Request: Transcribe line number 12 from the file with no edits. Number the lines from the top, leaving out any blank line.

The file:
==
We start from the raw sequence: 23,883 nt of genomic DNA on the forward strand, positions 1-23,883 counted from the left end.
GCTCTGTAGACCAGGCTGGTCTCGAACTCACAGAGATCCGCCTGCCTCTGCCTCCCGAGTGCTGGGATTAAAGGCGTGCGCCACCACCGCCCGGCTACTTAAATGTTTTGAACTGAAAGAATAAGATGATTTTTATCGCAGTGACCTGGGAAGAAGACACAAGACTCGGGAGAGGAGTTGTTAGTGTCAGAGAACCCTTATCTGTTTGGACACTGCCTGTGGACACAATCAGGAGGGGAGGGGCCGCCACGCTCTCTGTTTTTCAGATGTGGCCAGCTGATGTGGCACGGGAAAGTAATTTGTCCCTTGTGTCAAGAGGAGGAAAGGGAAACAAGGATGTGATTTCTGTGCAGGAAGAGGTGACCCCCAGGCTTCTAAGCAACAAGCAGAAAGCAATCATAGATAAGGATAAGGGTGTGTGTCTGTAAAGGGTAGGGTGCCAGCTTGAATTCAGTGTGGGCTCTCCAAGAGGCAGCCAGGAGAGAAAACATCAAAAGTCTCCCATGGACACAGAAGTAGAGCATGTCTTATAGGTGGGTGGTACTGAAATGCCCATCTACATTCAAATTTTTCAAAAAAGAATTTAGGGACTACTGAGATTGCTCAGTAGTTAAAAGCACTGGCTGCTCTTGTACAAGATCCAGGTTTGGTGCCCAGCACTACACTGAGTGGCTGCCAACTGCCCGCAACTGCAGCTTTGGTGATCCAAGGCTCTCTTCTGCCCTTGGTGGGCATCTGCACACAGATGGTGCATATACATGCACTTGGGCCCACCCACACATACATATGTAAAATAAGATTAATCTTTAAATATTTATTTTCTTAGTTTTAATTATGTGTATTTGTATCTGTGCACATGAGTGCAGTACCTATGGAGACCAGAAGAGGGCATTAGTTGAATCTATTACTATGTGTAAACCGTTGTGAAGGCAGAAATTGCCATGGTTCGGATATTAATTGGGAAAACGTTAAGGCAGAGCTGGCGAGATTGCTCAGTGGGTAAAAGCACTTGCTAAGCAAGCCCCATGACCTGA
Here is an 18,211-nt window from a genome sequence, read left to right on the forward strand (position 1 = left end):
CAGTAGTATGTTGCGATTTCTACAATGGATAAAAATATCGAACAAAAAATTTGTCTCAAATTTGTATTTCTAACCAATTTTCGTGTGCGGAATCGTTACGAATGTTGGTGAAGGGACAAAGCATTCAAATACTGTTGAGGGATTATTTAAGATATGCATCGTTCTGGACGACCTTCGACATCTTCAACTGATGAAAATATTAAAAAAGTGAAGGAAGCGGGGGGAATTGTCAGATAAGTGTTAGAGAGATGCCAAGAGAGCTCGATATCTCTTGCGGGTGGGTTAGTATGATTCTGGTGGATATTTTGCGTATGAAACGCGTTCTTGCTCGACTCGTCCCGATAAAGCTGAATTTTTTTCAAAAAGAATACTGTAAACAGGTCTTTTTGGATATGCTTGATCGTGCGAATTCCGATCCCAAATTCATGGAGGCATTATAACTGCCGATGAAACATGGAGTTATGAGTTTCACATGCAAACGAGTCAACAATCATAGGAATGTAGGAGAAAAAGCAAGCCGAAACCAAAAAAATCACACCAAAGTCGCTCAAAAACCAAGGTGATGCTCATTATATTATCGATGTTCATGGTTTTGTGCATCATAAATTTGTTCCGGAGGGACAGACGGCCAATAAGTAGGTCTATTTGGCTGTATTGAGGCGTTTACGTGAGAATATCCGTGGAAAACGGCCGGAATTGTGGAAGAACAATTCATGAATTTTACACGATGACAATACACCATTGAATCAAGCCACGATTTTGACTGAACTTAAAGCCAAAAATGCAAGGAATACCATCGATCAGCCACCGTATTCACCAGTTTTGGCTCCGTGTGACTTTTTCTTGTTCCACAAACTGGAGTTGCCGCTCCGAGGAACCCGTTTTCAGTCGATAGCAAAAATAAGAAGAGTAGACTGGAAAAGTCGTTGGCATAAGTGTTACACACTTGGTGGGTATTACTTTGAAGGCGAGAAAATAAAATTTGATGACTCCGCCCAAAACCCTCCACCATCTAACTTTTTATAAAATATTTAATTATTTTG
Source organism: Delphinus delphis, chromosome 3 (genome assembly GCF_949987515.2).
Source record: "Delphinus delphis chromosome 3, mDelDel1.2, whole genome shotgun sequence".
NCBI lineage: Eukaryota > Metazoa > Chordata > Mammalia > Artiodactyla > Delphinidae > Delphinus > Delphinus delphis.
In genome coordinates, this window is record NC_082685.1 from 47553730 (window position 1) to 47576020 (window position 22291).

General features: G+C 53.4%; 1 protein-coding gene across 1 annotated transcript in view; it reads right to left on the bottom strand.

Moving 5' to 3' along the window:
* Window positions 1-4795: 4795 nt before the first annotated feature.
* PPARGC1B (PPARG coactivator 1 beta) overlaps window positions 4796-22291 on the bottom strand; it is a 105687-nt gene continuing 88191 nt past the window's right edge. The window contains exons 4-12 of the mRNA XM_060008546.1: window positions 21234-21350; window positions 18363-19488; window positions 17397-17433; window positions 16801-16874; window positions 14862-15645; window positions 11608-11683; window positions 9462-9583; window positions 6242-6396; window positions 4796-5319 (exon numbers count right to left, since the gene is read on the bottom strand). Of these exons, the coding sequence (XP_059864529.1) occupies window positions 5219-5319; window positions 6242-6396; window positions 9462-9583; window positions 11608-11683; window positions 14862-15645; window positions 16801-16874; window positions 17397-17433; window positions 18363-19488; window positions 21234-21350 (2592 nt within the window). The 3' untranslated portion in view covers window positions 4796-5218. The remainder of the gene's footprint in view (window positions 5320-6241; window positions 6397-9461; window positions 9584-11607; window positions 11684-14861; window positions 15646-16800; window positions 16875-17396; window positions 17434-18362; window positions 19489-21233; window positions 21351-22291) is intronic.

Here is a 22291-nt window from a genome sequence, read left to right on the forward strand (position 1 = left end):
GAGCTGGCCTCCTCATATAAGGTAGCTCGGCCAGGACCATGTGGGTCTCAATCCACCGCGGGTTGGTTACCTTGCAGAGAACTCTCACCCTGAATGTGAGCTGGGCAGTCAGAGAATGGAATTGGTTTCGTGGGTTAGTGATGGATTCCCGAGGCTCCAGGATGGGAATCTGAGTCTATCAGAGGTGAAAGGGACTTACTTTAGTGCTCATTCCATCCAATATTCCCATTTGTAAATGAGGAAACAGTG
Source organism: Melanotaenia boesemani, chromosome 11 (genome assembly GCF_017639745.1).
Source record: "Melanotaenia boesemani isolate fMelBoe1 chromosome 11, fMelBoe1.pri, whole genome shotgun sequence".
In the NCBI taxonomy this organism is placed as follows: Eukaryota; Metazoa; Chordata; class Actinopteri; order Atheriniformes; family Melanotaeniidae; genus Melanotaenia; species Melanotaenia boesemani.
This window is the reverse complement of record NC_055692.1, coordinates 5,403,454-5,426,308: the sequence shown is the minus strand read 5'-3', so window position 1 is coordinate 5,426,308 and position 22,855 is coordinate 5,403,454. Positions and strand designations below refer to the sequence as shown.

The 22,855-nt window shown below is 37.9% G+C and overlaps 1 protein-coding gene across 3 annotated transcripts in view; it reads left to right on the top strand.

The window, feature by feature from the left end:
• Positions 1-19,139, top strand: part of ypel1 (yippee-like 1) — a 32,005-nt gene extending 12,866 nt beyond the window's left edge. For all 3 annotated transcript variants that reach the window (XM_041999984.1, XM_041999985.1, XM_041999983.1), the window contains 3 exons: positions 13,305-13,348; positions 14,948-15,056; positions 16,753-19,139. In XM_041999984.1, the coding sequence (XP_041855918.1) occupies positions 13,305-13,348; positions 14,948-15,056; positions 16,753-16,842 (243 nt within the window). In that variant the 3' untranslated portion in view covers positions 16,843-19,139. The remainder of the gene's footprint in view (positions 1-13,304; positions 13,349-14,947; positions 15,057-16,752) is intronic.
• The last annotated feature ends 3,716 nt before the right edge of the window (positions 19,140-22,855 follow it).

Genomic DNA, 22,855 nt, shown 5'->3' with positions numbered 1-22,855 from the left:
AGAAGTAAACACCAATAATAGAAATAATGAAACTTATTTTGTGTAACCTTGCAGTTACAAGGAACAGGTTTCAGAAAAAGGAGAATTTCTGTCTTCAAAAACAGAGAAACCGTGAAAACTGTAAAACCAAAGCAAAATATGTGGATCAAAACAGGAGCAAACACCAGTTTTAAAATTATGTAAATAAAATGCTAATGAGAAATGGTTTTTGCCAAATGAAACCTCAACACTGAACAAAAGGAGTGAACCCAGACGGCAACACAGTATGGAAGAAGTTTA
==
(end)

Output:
* PPARGC1B (PPARG coactivator 1 beta) overlaps window positions 4796-22291 on the bottom strand; it is a 105687-nt gene continuing 88191 nt past the window's right edge. The window contains exons 4-12 of the mRNA XM_060008546.1: window positions 21234-21350; window positions 18363-19488; window positions 17397-17433; window positions 16801-16874; window positions 14862-15645; window positions 11608-11683; window positions 9462-9583; window positions 6242-6396; window positions 4796-5319 (exon numbers count right to left, since the gene is read on the bottom strand). Of these exons, the coding sequence (XP_059864529.1) occupies window positions 5219-5319; window positions 6242-6396; window positions 9462-9583; window positions 11608-11683; window positions 14862-15645; window positions 16801-16874; window positions 17397-17433; window positions 18363-19488; window positions 21234-21350 (2592 nt within the window). The 3' untranslated portion in view covers window positions 4796-5218. The remainder of the gene's footprint in view (window positions 5320-6241; window positions 6397-9461; window positions 9584-11607; window positions 11684-14861; window positions 15646-16800; window positions 16875-17396; window positions 17434-18362; window positions 19489-21233; window positions 21351-22291) is intronic.